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 From:  "Bob Young" <bob at lavamail dot net>
 To:  "'krt'" <kkrrtt at gmail dot com>
 Cc:  <m0n0wall at lists dot m0n0 dot ch>
 Subject:  RE: [m0n0wall] LAN/WISP block or WAN block ?
 Date:  Mon, 31 Jul 2006 10:55:05 -0400
Hi krt:

Thank you so much for your help:

I didn't know that the firewall blocking rules were inbound only to the
interface.  

I'm just learning Monowall firewall, and I had someone on a forum tell me
that I could apply an outgoing firewall rule on the M0n0wall WAN port (in
order to save on the number of rules on my LAN and WISP ports).  His idea to
save on the number of rules sure sounded good, but it looks like he was
wrong.

I understand from you that trying to put an outbound firewall rule on the
WAN port won't work.  I wonder if other firewalls allow outbound rules to
the WAN ports?  Probably not.  

I thank you for letting me know M0n0wall rules are for inbound to the
interface only.

I will do outbound destination blocking to port 1900, by making use of
inbound blocking on the LAN and WISP interfaces.  I'll also make use of the
"*" for my source I address (in order to simplify the sorting). That sounds
like a very good idea.

Port 1900 blocking was just an example.  I'm going to also be blocking ports
445,135-139,593 and 5000...I understand data flowing to these ports can be
detrimental to my network.  Is there a list that is frequently updated in
order for people to know what ports to block outbound?  I figure more bad
ports can pop up and people may not know to block them, unless there is a
recent accurate list.

Thank you krt for your reply,

Bob Young

P.S.  The more I learn about M0n0wall, the more I like it.

-----Original Message-----
From: krt [mailto:kkrrtt at gmail dot com] 
Sent: Monday, July 31, 2006 1:41 AM
To: Bob Young
Cc: m0n0wall at lists dot m0n0 dot ch
Subject: Re: [m0n0wall] LAN/WISP block or WAN block ?

Rules are for inbound to the interface only.

You can simplify the rules that you have by blocking all sources to UDP 
1900 on each interface.

Instead of applying this to your WISP interface:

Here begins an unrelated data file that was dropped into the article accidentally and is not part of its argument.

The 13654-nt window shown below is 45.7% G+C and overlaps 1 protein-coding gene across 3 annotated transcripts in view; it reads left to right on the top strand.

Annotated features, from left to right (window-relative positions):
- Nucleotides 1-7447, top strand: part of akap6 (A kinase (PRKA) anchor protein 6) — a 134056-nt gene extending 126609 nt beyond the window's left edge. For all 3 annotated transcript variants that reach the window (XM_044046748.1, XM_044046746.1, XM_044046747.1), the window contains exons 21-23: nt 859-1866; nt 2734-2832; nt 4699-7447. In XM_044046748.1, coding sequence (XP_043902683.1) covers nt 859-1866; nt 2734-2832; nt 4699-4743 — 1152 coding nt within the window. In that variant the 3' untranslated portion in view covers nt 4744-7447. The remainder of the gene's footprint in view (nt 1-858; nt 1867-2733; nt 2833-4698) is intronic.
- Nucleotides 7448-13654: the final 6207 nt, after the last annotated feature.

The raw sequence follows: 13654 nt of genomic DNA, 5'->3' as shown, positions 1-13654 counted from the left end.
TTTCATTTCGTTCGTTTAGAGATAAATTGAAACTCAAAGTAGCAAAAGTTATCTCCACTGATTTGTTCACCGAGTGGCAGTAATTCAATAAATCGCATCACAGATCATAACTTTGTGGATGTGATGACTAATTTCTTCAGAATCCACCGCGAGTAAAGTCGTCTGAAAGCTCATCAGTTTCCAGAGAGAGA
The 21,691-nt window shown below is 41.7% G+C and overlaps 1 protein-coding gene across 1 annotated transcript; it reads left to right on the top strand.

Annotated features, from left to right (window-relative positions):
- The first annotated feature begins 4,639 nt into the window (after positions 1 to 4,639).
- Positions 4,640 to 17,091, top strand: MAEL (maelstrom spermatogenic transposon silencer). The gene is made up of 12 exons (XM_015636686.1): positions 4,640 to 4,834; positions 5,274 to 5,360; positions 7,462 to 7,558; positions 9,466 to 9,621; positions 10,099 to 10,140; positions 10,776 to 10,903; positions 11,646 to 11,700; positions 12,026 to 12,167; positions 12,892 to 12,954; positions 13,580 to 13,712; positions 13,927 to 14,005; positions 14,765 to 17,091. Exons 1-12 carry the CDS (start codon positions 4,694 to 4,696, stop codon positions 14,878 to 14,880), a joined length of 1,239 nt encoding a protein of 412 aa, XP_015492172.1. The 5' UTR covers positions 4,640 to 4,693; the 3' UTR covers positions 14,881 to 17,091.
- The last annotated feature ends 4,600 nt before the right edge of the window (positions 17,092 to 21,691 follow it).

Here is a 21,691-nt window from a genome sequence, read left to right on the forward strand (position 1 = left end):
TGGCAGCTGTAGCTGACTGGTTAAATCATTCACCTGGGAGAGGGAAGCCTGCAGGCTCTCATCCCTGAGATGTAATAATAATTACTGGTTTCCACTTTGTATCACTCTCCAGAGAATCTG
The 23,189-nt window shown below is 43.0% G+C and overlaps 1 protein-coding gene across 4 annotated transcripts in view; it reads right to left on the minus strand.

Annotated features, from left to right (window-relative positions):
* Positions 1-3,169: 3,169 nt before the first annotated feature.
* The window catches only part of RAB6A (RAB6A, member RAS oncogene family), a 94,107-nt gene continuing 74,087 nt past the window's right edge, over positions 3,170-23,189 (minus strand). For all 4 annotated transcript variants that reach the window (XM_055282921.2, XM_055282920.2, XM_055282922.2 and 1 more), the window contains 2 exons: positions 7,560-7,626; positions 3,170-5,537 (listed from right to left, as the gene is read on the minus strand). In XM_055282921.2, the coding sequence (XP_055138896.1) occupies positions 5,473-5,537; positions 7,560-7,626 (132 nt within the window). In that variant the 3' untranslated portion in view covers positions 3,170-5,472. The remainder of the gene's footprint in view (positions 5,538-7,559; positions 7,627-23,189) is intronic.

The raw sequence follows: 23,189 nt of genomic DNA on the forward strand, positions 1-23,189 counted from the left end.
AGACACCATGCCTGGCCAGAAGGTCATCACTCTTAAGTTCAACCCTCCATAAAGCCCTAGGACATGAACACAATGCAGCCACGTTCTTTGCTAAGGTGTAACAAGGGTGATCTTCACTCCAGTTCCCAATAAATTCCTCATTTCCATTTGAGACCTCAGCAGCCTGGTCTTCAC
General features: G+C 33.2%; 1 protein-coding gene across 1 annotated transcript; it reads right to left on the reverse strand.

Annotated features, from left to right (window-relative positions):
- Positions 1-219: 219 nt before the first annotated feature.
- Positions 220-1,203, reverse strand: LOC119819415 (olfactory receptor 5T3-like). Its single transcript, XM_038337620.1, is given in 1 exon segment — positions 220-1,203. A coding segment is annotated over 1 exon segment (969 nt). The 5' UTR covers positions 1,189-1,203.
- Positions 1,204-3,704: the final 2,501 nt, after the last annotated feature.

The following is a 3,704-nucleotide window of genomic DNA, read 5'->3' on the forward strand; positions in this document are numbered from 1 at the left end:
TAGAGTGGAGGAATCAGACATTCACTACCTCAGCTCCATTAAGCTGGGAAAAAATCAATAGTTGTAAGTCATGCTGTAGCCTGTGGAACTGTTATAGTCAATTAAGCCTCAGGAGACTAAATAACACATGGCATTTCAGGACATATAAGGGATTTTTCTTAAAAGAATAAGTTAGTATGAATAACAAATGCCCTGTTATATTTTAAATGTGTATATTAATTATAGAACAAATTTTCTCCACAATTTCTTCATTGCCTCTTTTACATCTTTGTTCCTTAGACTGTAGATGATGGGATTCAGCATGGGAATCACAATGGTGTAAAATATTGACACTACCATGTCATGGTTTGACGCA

Block | UDP | WISP net | * | * | 1900 | Block UPnP

Just apply this:
Block | UDP | * | * | * | 1900 | Block UPnP

The same goes for your LAN interface.

This simplifies the sorting that must go on with the rule before it's 
processed, and it prevents randomly IP'd machines (say, in martian 
subnets) from broadcasting stuffs outbound.



You might want to have these rules at the bottom of any local interface, 
since the policy is to default deny anyways:

WISP Interface:
Penultimate) Permit | ANY | WISP net | * | * | * | Permit WISP Net Out

Ultimate) Block and Log  | ANY | * | * | * | * | Beware all packets ye 
who enter here



LAN Interface:
Penultimate) Permit | ANY | LAN | * | * | * | Permit LAN Out

Ultimate) Block and Log  | ANY | * | * | * | * | Beware all packets ye 
who enter here


Bob Young wrote:
> I have a LAN port, a WISP port, and a WAN port on my WRAP 1E-2 board.
> 
> For the firewall, on each of my LAN and WISP Interfaces I have the
following
> rule (except for the LAN, I have "LAN net", in place of "WISP net"):
> 
> UDP | WISP net | * | * | 1900 | Block UPnP 
> 
> 
> Can this rule be put on the WAN interface to stop outgoing UPnP data on
port
> 1900 from the LAN and WISP interfaces, with just one rule?
> 
> If so, would the following rule be correct for a WAN rule ?
> 
> 
> 
> UDP | * | * | * | 1900 | Block UPnP
> 
> Maybe since I'm using "*" for both source and destination, maybe it will
> work for both incoming and outgoing on both the LAN and WISP interfaces?
> 
> 
> Thanks much,
> 
>